Spur Highway widening underway

A four-year Alaska Department of Transportation and Public Facilities project to widen the Kenai Spur Highway between Kenai and Soldotna is underway now with clearing and grubbing.

Drivers on the Kenai Spur Highway between Eagle Rock Drive and Swires Road might notice workers — from Wasilla-based Wolverine Supply and its subcontractors — hydro-axing trees and moving brush alongside the road. This summer the workers will also move utility lines above and below ground away from the road, install some culverts, and cover some marshy roadside areas with dirt to compress the ground and allow it to settle over the winter before next summer’s work: surfacing and paving that section of highway to widen it from its present two lanes to five.

The following year a similar process will begin for the rest of the Spur Highway to Soldotna — clearing and utility relocation in summer 2020, followed by repaving and lane expansion in summer 2021.

Speaking at a Tuesday evening open house on the project at the Kenai Eagles building, DOT Project Manager Sean Holland said the expanded highway is meant to handle the traffic his agency projects between Kenai and Soldotna for the next 20 years. The new highway will have two lanes in either direction plus a turn lane in the center, which Holland said is an important new safety feature.

“The left-hand turn lane is the big addition to the facilities,” Holland said. “We see a higher-than-average accident rate through here, due largely to left-hand turns. People stop to make a left-hand turn and get hit from the rear. So the turn lane is going to going take those cars out of the traffic flow and should decrease that.”

For the first phase of the project — expanding the highway between Eagle Rock Drive and Swires Road in 2018 and 2019 — Holland said all the property to be used is inside the state’s existing right of way for the road, with the exception of a few driveways that DOT is shifting from the highway to nearby side roads. For the second phase in 2020 and 2021, DOT will have to buy pieces of six or seven properties, whose owners have all been notified, Holland said.

Holland said traffic control plans for next year’s paving haven’t been decided.

“There’s going to be disruption for sure, but we’re going to have enough room to move traffic back and forth and hopeful minimize that,” Holland said.

Reach Ben Boettger at bboettger@peninsulaclarion.com.

More in News

Former Democratic state Rep. Beth Kerttula holds up a sign reading "Vot No Con Con," during a Saturday rally at the Dimond Courthouse Plaza in Juneau. Opposition to a constitutional convention, which could alter the Alaska State Constitution to allow for banning abortions was a frequent topic during the protest. (Ben Hohenstatt / Juneau Empire)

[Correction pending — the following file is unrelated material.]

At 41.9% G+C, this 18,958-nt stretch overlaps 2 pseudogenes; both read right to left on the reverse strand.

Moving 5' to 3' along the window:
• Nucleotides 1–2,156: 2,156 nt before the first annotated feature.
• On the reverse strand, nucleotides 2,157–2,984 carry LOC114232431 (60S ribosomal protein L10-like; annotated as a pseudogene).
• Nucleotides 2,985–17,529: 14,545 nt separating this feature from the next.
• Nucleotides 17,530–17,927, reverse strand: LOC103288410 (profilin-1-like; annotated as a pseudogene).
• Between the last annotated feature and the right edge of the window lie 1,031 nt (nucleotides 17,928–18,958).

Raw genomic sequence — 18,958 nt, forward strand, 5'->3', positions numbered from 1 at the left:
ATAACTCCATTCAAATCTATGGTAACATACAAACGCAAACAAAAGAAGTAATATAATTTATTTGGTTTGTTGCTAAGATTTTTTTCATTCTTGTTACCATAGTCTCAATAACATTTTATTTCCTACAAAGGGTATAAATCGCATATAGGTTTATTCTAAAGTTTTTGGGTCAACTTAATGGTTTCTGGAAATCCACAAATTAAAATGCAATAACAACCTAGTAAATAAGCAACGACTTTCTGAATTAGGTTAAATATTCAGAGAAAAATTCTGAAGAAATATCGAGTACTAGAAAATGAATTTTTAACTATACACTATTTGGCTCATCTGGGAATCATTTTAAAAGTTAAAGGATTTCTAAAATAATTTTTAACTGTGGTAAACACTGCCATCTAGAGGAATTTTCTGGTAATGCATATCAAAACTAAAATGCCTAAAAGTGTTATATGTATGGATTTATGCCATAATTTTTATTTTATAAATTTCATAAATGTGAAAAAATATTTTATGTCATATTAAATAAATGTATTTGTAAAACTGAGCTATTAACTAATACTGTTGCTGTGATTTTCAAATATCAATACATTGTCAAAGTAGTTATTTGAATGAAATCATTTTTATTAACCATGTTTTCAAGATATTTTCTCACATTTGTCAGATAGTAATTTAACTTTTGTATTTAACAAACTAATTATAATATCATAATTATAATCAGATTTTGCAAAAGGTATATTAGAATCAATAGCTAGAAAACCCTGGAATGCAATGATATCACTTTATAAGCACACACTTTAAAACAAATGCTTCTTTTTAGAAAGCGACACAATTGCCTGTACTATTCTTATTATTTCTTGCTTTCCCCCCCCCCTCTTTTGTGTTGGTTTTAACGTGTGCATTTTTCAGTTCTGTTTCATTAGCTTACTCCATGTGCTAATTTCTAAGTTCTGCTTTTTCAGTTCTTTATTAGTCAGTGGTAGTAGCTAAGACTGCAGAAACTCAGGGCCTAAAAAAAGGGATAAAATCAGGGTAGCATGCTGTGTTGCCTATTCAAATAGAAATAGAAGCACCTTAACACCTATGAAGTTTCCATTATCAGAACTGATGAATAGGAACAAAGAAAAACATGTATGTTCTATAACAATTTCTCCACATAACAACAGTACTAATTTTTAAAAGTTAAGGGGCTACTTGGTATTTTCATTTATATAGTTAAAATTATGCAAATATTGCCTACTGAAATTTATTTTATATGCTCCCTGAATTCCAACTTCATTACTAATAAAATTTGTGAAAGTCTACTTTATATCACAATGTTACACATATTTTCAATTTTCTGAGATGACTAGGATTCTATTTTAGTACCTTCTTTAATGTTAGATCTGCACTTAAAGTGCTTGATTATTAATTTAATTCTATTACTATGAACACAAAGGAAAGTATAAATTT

Constitutional convention ballot question in November becomes focus in Alaska’s abortion fight

Abortion rights supporters urge ‘no’ votes on question, while abortion opponents seek changes to constitution

Cassidy Hutchinson, former aide to Trump White House chief of staff Mark Meadows, arrives to testify as the House select committee investigating the Jan. 6 attack on the U.S. Capitol continues to reveal its findings of a year-long investigation, at the Capitol in Washington, Tuesday, June 28, 2022. (AP Photo/Jacquelyn Martin)
Aide: Trump dismissed Jan. 6 threats, wanted to join crowd

Cassidy Hutchinson, a little-known former White House aide, described an angry, defiant president that day

Gov. Mike Dunleavy signs Alaska’s fiscal year 2023 operating and capital budgets into law on Tuesday, June 28, 2022, in Anchorage, Alaska. (Photo courtesy Gov. Mike Dunleavy’s office)
Dunleavy signs budget

$3,200 in payments to Alaskans, money for local projects included

In this April 11, 2018 photo state Sen. Dennis Egan, D-Juneau, walks out of the Senate chambers and to a reception to honor him and Sen. Berta Gardner, D-Anchorage, at the Capitol. Both were retiring from the legislature. (Michael Penn / Juneau Empire File)
Dennis Egan, former state lawmaker and Juneau mayor, dies

He fought hard to keep the capital in Juneau

Haze can be seen on the horizon from North Kenai Beach on Tuesday, June 28, 2022, in Kenai, Alaska. An air quality advisory was issued for Southcentral Alaska on Tuesday, triggered by ongoing wildfires in the southwest that have produced increased levels of smoke in the region. (Camille Botello/Peninsula Clarion)
Air quality advisory issued for Southcentral

The advisory was triggered by ongoing wildfires in the southwest that have produced increased levels of smoke

Bradley Walters leads the pack up Angle Hill on Wednesday, July 18, 2018, at the Salmon Run Series at Tsalteshi Trails. (Photo by Jeff Helminiak/Peninsula Clarion)
Summer races kick off at Tsalteshi

The annual Salmon Run Series 5K races start on July 6 and continue every Wednesday through Aug. 3

Central Emergency Services staff wait to receive doses of Pfizer’s COVID-19 vaccine on Friday, Dec. 18, 2020, in Soldotna, Alaska. (Ashlyn O’Hara/Peninsula Clarion)
Assembly mulls bond for new CES fire station

Replacement of the current station is estimated to cost $16.5 million

Buldozers sit outside of the former Kenai Bowling Alley on Thursday, June 23, 2022, in Kenai, Alaska. (Ashlyn O’Hara/Peninsula Clarion)
Old Kenai bowling alley comes down

The business closed in 2015

Most Read